Age of Awareness
Published in

Age of Awareness

Money, Money, Everywhere and Not a Whit We Learn

Money, in some shape or form, affects almost every aspect of our lives.

From where we choose to study, the amount of debt we take on for this, what career path we choose to follow, how long we work for, our health, our relationships, our choice of investments and even our retirement — are all affected by money and the quality of our financial decisions.

Yet, and brace for this — we don’t have a single class in our education system that teaches us about how money works and how we can make smarter financial decisions.

It doesn’t matter where in the world you are, what you studied, or how much you paid for your education. The topic of money is conspicuous by its absence in most schools curriculum.

And just incase you’re tempted to think things have changed with the newfangled/ innovative/ cutting edge education system of the 21st century — they haven’t. It’s just more of the same — with loads of tech thrown in for good measure.

Even in the few countries where financial literacy is mandated by the government, it’s appearance on the curriculum is nominal, with no testing for students and no proper resources or training given to the teachers, who understandably then gloss over this crucial topic, or resort to teaching this as math based skill — which it is not.

Teens today are spending more money than any generation before them ever did. With unrestricted access to social media they are being served up ads that are deemed appropriate by the respective algorithm gods, who seem to know our teens better than we do, and can identify and very often influence, what they want to buy next.

On the one hand we have marketing companies spending tens of thousands of dollars training their staff in how to sell and on the other, our teens haven’t had any training whatsoever in making smart buying decisions.

How can this be deemed fair?

With easy ‘democratized’ access to day trading platforms, teenagers are suckered into get-rich-quick schemes while becoming dangerously addicted to the gambling-style interfaces and the ‘gamification’ these platforms unashamedly tout.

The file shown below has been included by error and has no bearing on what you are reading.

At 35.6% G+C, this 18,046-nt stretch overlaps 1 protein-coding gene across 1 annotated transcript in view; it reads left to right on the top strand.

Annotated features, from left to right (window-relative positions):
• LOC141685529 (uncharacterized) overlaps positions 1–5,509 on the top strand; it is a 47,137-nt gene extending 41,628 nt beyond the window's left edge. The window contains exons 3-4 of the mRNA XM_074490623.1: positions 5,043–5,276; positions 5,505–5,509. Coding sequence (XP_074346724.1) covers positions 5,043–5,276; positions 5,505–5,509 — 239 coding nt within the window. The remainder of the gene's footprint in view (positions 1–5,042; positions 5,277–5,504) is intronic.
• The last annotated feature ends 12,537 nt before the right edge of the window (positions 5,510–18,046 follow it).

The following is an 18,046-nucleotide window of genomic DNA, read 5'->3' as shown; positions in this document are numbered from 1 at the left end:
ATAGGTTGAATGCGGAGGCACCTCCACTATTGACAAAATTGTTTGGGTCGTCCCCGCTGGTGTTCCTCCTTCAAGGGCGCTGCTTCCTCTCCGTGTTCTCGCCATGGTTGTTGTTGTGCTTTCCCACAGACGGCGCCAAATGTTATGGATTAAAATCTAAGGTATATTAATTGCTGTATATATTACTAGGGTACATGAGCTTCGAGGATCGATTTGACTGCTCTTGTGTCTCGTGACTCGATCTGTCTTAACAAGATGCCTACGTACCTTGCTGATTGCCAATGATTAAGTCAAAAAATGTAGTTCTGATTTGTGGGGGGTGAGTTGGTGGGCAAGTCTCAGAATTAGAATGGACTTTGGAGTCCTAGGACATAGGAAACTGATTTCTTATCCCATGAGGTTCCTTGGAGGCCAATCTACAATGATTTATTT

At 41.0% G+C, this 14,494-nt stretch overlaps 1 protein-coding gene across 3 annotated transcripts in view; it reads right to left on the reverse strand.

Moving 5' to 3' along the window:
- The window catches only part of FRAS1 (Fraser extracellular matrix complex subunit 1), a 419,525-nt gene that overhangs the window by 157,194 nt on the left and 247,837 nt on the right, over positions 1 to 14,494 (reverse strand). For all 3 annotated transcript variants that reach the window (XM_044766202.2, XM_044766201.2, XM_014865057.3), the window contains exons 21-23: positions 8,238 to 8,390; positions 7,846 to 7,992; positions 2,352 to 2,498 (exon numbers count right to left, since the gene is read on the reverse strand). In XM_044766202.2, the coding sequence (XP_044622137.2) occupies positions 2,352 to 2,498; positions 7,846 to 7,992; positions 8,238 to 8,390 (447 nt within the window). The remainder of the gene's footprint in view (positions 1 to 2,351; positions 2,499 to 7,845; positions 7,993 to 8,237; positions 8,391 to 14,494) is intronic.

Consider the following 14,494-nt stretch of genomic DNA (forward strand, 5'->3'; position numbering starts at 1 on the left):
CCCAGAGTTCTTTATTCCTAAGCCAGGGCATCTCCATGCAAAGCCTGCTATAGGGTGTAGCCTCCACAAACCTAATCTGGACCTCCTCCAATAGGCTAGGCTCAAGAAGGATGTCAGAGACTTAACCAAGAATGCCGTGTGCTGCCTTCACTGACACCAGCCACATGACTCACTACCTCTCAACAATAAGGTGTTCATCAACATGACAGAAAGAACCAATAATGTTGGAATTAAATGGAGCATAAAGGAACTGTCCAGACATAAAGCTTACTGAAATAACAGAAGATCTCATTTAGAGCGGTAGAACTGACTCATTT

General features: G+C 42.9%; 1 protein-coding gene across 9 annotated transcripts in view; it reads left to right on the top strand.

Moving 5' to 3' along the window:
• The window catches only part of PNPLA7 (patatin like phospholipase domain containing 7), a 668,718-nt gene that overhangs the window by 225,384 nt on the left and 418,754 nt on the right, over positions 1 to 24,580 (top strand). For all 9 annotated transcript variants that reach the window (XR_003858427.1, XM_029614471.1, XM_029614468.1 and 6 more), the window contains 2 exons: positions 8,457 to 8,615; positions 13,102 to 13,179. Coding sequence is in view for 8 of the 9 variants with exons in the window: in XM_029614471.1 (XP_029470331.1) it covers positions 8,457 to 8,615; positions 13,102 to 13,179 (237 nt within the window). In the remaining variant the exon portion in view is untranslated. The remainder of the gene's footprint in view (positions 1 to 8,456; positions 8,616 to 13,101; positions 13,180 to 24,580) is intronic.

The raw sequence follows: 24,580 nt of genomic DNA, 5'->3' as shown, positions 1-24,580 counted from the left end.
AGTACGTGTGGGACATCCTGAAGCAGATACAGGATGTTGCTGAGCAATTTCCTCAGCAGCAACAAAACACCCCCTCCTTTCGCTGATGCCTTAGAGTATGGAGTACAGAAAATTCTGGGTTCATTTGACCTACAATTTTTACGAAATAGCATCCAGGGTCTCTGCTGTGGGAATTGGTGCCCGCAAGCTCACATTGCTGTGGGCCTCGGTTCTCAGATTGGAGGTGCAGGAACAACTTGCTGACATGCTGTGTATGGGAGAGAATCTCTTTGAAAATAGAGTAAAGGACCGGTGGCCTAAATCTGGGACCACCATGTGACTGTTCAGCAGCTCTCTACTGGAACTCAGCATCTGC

Not only do teenagers not understand the core principles of investing, they fritter away precious time and money dabbling in these speculative and high risk activities.

How can this be deemed legal?

Thanks to the economic repercussions of the COVID-19 pandemic, our teens are going to graduate into some of the most economically challenging times in modern history. And they will do so with zero training in money.

How is this be deemed reasonable?

In the last decade, the whole job paradigm has changed irreversibly, with the disappearance of the pension secured job and the rise of gig economy.

Our teens will have to manage multiple jobs, maybe even multiple careers, without any safety net or government assured assistance.

With no knowledge or awareness about how money works and how they can make money their work for them, our teens are woefully unprepared for this.

While it may not be our legal responsibility, it is surely our ethical and moral responsibility to ensure that that teenagers get the education and support they need in order to deal intelligently with the financial aspects of their adult lives.



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